Monday, August 26, 2013

Modern Portfolio Theory Works Just As Well as it Did in the 90's, Which is Not At All

One of the criticisms that I often hear about Modern Portfolio Theory (MPT) is that it doesn't work as well as it did in the 90's.  That is not true, MPT works just as well as it did at any time in history, which is not at all.  

The main idea behind MPT is that there is an optimum portfolio where the combination of non correlated assets creates an overall mix that can have a better risk/reward profile than the individual asset classes on their own.    From an academic standpoint MPT is very interesting because the optimum portfolio mix does exist.  The problem is that I can tell you what it was yesterday but I have no idea what it will be tomorrow, and that is where MPT becomes useless in real life.

In order to decide how much to allocate to each asset class you need to predict:

1. The future returns of each asset class
2. The future volatility of each asset class
3. The future correlation of each asset class

If you could accurately predict all three of those things then MPT would work great.  You would have predicted the crash in stocks in 2008 and the rise in bonds, along with the lack of correlation.  An MPT portfolio would then have 100% bonds and investors would have been protected.  Unfortunately, you can't predict any of these variables, making MPT interesting to study but of no practical use.

So why did MPT appear to work in the 90's?  Because anything that told an investor to buy stocks would have worked, I could have had a monkey throwing darts at an asset allocation chart and I would have made money.  That doesn't make it a valid strategy.

Thursday, August 15, 2013

The Glaring Flaw in Risk Parity

Was forwarded an interesting article from Bloomberg the other day about some of the struggles in risk parity strategies, particularly Bridgewater's All Weather.

This highlights the one glaring flaw in this approach---you are using past returns, correlations, and volatility to set allocations.  Interestingly, this is the same reason why Modern Portfolio Theory does not work.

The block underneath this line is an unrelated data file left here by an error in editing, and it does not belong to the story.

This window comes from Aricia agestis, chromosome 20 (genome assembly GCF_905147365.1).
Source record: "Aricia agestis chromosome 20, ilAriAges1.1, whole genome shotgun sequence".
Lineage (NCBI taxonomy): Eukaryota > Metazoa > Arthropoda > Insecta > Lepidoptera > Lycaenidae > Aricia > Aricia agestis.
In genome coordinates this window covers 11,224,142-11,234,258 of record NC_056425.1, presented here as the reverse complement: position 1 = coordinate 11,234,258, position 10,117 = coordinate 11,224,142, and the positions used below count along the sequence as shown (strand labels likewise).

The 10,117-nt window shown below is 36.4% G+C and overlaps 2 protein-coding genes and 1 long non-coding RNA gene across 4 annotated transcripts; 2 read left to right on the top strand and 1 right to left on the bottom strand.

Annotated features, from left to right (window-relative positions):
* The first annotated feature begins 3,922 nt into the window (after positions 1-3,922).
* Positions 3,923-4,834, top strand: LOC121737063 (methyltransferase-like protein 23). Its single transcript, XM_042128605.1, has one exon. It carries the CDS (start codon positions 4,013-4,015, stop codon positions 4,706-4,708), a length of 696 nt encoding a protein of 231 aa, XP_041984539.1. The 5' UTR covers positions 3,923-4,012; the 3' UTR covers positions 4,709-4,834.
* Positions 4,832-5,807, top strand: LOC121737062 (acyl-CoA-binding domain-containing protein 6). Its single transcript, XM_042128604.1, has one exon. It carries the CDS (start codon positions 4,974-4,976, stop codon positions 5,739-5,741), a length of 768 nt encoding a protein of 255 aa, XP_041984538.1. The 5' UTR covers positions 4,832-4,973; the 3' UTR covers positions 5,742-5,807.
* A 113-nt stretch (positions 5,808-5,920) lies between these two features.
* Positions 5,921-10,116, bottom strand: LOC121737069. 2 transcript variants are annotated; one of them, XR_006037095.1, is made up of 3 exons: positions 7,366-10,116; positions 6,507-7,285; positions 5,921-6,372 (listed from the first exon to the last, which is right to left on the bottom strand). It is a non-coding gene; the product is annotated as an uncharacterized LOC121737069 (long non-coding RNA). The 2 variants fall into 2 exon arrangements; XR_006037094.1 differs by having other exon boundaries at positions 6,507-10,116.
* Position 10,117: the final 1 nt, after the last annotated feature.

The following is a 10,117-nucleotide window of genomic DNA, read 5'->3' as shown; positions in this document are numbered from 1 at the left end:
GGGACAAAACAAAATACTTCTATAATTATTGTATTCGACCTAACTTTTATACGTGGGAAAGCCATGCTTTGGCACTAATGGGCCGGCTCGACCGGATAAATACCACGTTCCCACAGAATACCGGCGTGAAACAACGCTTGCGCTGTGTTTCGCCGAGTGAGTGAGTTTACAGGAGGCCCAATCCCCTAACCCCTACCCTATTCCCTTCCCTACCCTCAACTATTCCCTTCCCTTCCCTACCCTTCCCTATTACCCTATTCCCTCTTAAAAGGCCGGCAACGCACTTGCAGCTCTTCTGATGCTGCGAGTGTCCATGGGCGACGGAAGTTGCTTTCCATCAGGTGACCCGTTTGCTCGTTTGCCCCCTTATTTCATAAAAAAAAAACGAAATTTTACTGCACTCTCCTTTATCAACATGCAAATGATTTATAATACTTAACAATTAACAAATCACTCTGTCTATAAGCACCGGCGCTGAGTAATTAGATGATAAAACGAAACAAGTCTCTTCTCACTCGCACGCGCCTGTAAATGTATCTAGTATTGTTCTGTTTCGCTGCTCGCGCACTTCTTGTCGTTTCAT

To us risk parity can be improved in three ways:

1. Use maximum drawdown instead of standard deviation as a risk measure.  Nothing is perfect but clients tend to view risk more as drawdowns from a high water mark than day to day and month to month volatility.

2. Use methodologies instead of asset classes.  You can get a better idea of what to expect from a methodology, say momentum or counter trend, than you can from an asset class.

3. Using the above two methods can avoid having large fixed income exposure reducing or eliminating the need for leverage.

Friday, August 9, 2013

Conservative and Aggressive is Not An Asset it is a Methodology

I recently reviewed an investment portfolio for an 82 year old and his daughter.  It was the usual asset allocation mutual fund portfolio with the usual funds I normally see.  When we go the an emerging market bond fund his daughter was aghast because she thought there was no way an 82 year old should own this risky an investment.  She was partially correct.  At the time emerging market bond funds had moved from being in an uptrend to being in a downtrend.  Over the past three months they had been down somewhere in the neighborhood of 11%.  There is no way and 82 year old, a 65 year old, or a 25 year old should own emerging market bond funds, or anything else, that is in a downtrend like that.  On the other hand, prior to that, emerging market bonds had been in a steep uptrend.  I have no problem with anyone at any age owning emerging market bond funds when they are in an uptrend.

The point is that asset classes in and of themselves are not risky, it is how you use them that is risky.  In the hands of a buy and hold asset allocator emerging market bond funds are risky as they can go through periods where they lose a lot of money.  In the hands of a tactical investor then they are just another tool to shift money to when they are in favor.